The morphology of ookinetes differed in the four studied species (Fig. 1j- l). It appears that parasites which develop most rapidly have the smallest ookinetes. For example, ookinetes of H. minutus (hTURDUS2) [14] and H. pallidus (hPFC1) (this study) were exceptionally small (< 10 μm in length on average), and the time of their maturation in vivo is significantly faster (1–12 hpi) than of H. majoris (12 hpi) or H. motacillae ookinetes (24–36 hpi) (Table 2). The latter parasites have significantly larger mature ookinetes, in both length and area (Table 1) ([14], this study). Interestingly, H. minutus (hTURDUS2) and H. pallidus (hPFC1) are phylogenetically closely related parasites (Fig. 2), with a genetic divergence of only 0.9% in cytb gene. Small genetic differences between these two possibly relatively recently diverged parasites are in accordance with the similar morphology of their ookinetes and the rate of their ookinete development in comparison to other investigated species. It is thus possible that ookinetes of phylogenetically closely related haemosporidian species should have similar morphologies and rates of ookinete development. However, at present it is unclear to what extent phylogenetic differences are reflected by sporogonic stages; this needs more extensive research with phylogenetically closely and distantly related parasites.

A recent study by Nilsson et al. [63] used a multigene phylogenetic analysis to show that five H. majoris cytb lineages are closely related and cluster together, but likely represent distinct biological species. Mechanisms of reproductive isolation contributing to the maintenance of these closely related lineages at the same study site remain unclear, and they might be related to the different abilities and/or rates to develop in vectors. It worth mentioning that H. pallidus and H. motacillae complete sporogonic development in C. impunctatus, which can act as a vector at our study site. These parasites are prevalent in adult birds, but are extremely rare (H. pallidus) or absent (H. motacillae) in juveniles of the same bird species at our study site [1, 64]. Obstacles to the transmission of H. pallidus and H. motacillae remain unclear. Culicoides impunctatus biting midges are widespread at our study site and the period of their imago activity coincides with the birds’ breeding period [42]. The observed overlapping of vector activity and the appearance of birds’ offspring should favour transmission of infections to juvenile birds. However, this apparently does not happen, and the absence of some haemoproteids in juvenile birds raise questions about the presence of other important factors preventing transmission. For instance, there are no records of H. motacillae in juvenile yellow wagtails in northern Europe. At our study site, the absence of H. motacillae in juvenile birds can probably be explained by the different habitats occupied by vectors and the yellow wagtails. Culicoides impunctatus lives and breeds in moist forests [41], while the yellow wagtail inhabits meadows and wet pastures [65]. According to the literature [66], C. impunctatus midges only fly within 75 m from their breeding areas. Thus, differences in occupied habitats can separate insect and vertebrate hosts and act as an ecological barrier for transmission in breeding areas. Certainly, ecological factors require more attention in studies of transmission of haemosporidian parasites.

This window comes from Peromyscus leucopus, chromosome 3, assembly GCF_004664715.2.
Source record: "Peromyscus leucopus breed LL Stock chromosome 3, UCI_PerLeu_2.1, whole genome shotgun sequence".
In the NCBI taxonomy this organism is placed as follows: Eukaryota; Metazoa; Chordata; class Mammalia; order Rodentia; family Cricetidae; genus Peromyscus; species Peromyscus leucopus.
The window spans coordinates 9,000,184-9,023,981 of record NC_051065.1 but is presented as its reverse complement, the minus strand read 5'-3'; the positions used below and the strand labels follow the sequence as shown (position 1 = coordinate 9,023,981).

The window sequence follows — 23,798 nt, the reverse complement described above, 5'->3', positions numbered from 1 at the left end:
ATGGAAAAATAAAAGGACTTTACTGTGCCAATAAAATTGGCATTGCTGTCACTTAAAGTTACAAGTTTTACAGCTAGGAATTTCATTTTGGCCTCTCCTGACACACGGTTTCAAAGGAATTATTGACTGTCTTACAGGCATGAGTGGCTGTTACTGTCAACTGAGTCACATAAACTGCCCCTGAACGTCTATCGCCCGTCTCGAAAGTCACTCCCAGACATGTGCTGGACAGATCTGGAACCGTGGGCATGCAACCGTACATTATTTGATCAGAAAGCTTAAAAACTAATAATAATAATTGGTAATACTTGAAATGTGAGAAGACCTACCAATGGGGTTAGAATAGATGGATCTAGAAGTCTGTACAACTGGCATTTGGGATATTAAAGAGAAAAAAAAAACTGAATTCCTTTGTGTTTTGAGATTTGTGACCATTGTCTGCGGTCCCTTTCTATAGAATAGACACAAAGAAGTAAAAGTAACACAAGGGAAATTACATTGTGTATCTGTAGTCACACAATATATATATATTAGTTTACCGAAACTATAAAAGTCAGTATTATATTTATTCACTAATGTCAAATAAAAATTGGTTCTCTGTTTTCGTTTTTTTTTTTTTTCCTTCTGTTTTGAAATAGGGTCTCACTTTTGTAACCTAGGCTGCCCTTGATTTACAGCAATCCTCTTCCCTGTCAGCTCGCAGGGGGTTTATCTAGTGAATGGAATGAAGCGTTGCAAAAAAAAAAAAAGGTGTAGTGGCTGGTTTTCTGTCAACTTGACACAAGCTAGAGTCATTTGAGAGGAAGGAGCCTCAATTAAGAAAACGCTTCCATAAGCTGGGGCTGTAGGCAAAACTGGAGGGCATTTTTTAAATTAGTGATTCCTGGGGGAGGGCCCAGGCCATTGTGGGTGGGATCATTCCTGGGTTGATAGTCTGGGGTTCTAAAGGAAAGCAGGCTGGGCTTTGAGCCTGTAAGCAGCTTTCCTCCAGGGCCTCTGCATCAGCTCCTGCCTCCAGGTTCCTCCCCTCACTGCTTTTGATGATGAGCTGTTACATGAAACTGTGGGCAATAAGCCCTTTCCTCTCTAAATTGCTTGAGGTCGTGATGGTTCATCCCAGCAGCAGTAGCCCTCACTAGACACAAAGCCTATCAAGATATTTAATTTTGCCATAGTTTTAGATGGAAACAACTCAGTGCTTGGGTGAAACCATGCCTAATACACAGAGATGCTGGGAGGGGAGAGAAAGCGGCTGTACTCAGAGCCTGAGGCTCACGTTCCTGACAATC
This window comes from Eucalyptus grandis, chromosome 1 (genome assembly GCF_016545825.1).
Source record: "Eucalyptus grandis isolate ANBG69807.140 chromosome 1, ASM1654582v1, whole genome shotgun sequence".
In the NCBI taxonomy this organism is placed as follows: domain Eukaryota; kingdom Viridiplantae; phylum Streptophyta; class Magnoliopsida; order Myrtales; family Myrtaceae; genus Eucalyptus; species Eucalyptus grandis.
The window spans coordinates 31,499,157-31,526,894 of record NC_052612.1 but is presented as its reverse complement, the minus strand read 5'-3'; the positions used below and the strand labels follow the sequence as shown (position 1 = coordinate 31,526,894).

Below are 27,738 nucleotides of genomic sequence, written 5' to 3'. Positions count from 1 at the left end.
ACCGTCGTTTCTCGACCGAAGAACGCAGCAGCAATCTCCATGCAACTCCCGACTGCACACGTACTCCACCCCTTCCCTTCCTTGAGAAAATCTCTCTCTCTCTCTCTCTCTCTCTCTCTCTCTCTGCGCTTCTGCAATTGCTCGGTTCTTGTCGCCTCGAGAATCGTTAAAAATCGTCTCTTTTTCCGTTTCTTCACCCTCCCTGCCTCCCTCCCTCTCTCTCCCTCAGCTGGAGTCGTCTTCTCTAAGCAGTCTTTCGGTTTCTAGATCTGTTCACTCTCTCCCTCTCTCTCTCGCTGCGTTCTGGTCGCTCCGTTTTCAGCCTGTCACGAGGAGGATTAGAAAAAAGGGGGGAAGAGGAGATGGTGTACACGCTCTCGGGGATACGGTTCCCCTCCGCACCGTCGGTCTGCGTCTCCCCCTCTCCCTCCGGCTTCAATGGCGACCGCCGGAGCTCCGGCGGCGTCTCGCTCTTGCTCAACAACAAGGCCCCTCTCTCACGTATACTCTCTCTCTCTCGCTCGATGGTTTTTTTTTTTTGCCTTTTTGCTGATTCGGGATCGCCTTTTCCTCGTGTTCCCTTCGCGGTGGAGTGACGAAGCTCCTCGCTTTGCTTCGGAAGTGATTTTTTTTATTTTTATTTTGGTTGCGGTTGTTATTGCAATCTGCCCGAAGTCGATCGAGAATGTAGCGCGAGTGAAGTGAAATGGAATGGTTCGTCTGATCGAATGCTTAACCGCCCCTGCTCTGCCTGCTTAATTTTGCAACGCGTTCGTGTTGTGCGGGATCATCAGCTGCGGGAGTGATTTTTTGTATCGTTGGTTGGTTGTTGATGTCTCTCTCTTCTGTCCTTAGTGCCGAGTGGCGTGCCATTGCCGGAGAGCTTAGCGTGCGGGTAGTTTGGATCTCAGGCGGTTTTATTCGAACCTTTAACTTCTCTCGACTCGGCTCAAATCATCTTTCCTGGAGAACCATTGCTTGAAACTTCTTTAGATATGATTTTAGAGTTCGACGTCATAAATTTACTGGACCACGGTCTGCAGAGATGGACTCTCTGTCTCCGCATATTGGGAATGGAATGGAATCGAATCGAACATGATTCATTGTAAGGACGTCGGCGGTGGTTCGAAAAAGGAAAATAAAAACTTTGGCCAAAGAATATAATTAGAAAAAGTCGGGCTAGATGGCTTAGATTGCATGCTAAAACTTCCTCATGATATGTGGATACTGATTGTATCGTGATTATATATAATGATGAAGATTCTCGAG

This study adds four haemoproteid species that complete sporogony in C. impunctatus and strengthen the published information, indicating that sporogony of Haemoproteus parasites is not restricted to a single species of biting midges [2]. Many Haemoproteus species can complete sporogonic development in the same species belonging to the genus Culicoides ([1, 2], this study). Our findings together with several other recent studies show that one species of biting midge is capable of transmitting many species of Haemoproteus ([1, 2, 8], this study). This conclusion is important epidemiologically. It could explain the high frequency of haemoproteid co-infections in some bird species, for example in Turdidae birds [1], and is worthy of additional investigation.

The following steps can be recommended in research aiming to better understand the patterns of transmission of avian haemosporidian parasites at a study site. First, the prevalence and identity of Haemoproteus parasites should be determined using morphological and PCR-based methods in juvenile and adult birds. Secondly, one should use molecular methods to detect haemosporidian parasites in wild caught biting midges to provide data about links between parasites and possible vectors. Thirdly, it is necessary to prove that a given parasite lineage develops to the sporozoite stage in possible vectors [1, 14, 15]. Thus, a combination of microscopic, molecular and ecological approaches is needed in determining the natural vectors and patterns of parasite transmission. This methodology is essential for better understanding the epidemiology of avian haemoproteosis.


Culicoides impunctatus is the likely natural vector of H. pallidus (hPFC1), H. majoris (hPARUS1), H. motacillae (hYWT1) and H. balmorali (hSFC9), and is susceptible to nine other species of avian haemoproteids. Phylogenetic analyses using partial cytb sequences is helpful in predicting possible vectors and some patterns of sporogonic development (morphology, rate of ookinete development), especially in closely related genetic lineages of Haemoproteus species. Morphological characters of ookinetes and sporozoites, as well as the rate of ookinete development, are markedly different in some Haemoproteus species, and these characters are worth more attention in the taxonomic research of haemoproteids at the species levels.